Spain-China Rail Link: A 21st Century Silk Road
Who says progress is linear? From before the birth of Christ to the opening up of the sea routes in the mid-15th century, the Silk Road was the prime trading network between East and West. Silks and spice poured into Europe through this vast span of roads and paths crossing central Asia. Cheaper, quicker sea travel ended the importance of the central Asian routes, but that could be about to change.
In 21st Century, the silks and spices have been replaced by plastic toys and stationery, but the East-West overland trade route is alive and well once again thanks to the launch of a new Spain-China rail link.
The first cargo train on the world’s longest railway rolled into Madrid’s Abroñigal freight terminal earlier this month, marking the start of a new era in trade between the countries.
After starting in Yiwu in eastern China, the train completed its 8,000 mile (13,000 km) journey in just three weeks – half as long as it would take ocean vessels to do the same.
Dubbed the ‘21st Century Silk Road’, the cargo train passed through Kazakhstan, Russia, Belarus, Poland, Germany, and France before entering Madrid. It was a test run to expand an existing service that links China with Germany five times a week.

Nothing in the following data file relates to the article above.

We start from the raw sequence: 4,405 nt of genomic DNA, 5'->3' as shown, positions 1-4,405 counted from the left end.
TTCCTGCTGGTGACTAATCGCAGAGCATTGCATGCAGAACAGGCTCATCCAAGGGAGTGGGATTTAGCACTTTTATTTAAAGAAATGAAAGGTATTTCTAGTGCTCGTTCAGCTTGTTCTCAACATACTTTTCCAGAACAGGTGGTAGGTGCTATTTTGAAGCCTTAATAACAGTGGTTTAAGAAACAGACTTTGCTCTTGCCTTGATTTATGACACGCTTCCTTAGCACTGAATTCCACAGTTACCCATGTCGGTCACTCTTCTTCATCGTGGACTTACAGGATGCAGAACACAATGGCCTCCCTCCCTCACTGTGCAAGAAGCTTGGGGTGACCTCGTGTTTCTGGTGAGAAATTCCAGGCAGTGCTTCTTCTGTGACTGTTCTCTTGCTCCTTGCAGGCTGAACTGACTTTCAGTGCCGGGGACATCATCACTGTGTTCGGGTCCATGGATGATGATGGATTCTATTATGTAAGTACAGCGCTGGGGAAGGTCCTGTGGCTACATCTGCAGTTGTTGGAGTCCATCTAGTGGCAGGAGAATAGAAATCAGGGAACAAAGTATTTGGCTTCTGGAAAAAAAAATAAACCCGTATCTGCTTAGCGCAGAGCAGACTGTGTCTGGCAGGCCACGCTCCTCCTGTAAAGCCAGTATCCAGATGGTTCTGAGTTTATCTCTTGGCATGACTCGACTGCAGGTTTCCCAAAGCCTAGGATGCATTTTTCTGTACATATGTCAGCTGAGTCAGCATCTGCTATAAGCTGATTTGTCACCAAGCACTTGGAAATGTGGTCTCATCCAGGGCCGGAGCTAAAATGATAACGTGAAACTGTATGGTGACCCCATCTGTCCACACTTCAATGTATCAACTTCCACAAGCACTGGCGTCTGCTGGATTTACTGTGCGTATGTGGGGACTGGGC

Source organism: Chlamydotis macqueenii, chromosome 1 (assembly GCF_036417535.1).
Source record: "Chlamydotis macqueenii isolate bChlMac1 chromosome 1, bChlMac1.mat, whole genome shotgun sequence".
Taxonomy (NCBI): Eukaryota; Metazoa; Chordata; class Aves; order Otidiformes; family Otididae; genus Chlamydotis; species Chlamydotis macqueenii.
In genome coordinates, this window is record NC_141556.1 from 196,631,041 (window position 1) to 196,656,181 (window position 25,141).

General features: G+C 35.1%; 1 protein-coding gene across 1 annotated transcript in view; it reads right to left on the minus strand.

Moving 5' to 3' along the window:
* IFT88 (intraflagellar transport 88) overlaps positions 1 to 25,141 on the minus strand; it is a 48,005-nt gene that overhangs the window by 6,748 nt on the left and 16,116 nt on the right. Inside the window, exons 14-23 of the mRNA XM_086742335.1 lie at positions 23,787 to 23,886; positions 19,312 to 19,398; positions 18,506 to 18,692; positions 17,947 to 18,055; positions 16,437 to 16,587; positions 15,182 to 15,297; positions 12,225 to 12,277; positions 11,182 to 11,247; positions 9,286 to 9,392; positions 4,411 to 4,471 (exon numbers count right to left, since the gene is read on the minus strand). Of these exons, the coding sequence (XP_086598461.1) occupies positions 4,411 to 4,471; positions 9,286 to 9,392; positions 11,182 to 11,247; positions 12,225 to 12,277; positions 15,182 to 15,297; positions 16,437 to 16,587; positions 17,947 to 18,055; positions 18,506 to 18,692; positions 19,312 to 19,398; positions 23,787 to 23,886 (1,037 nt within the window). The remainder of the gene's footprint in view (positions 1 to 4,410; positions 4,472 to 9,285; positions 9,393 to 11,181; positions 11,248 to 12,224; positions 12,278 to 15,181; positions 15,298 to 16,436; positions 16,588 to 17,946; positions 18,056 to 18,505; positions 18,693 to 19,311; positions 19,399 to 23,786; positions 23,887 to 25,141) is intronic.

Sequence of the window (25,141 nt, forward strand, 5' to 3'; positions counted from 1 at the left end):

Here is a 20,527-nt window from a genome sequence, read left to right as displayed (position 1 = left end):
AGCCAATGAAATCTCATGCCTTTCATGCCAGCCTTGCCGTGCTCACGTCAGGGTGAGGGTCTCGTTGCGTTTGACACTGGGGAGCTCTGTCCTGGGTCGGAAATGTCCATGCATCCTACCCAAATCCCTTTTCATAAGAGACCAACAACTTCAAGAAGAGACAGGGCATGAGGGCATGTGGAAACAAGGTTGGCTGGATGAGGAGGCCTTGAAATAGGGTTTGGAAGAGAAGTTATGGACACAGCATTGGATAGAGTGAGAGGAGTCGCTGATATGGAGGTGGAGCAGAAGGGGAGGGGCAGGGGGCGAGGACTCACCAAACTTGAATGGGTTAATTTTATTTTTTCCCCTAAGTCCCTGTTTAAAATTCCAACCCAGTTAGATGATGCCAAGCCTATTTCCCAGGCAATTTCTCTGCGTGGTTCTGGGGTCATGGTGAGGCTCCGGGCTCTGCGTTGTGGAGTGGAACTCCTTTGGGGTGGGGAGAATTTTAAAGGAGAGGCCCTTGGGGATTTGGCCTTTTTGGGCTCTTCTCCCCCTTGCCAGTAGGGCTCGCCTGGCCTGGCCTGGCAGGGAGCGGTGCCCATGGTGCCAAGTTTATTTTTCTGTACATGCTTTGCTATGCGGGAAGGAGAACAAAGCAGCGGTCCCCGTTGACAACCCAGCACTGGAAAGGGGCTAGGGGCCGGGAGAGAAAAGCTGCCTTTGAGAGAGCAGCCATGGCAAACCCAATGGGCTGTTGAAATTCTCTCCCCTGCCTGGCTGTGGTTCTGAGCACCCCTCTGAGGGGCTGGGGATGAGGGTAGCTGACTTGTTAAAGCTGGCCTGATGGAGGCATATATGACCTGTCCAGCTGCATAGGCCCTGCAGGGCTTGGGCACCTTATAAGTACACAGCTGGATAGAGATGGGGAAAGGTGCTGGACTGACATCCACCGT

While the rolling stock had to be changed three times because of incompatible rail gauges, the route is quicker and produces less emissions than it would to move the same goods by seas.
Spain’s trade with China is huge, worth about £16 billion every year and the biggest partner outside of the EU. Wine, ham and olive oil will head East to China’s growing luxury market, supporting jobs and business in Spain.
One thing is made clear with the rail link, the nexus of the original Silk Road has been turned upside down. Nowadays the market for luxury items works in reverse; produced in Europe, sold in China. The Silk Railway is a stark reminder of this.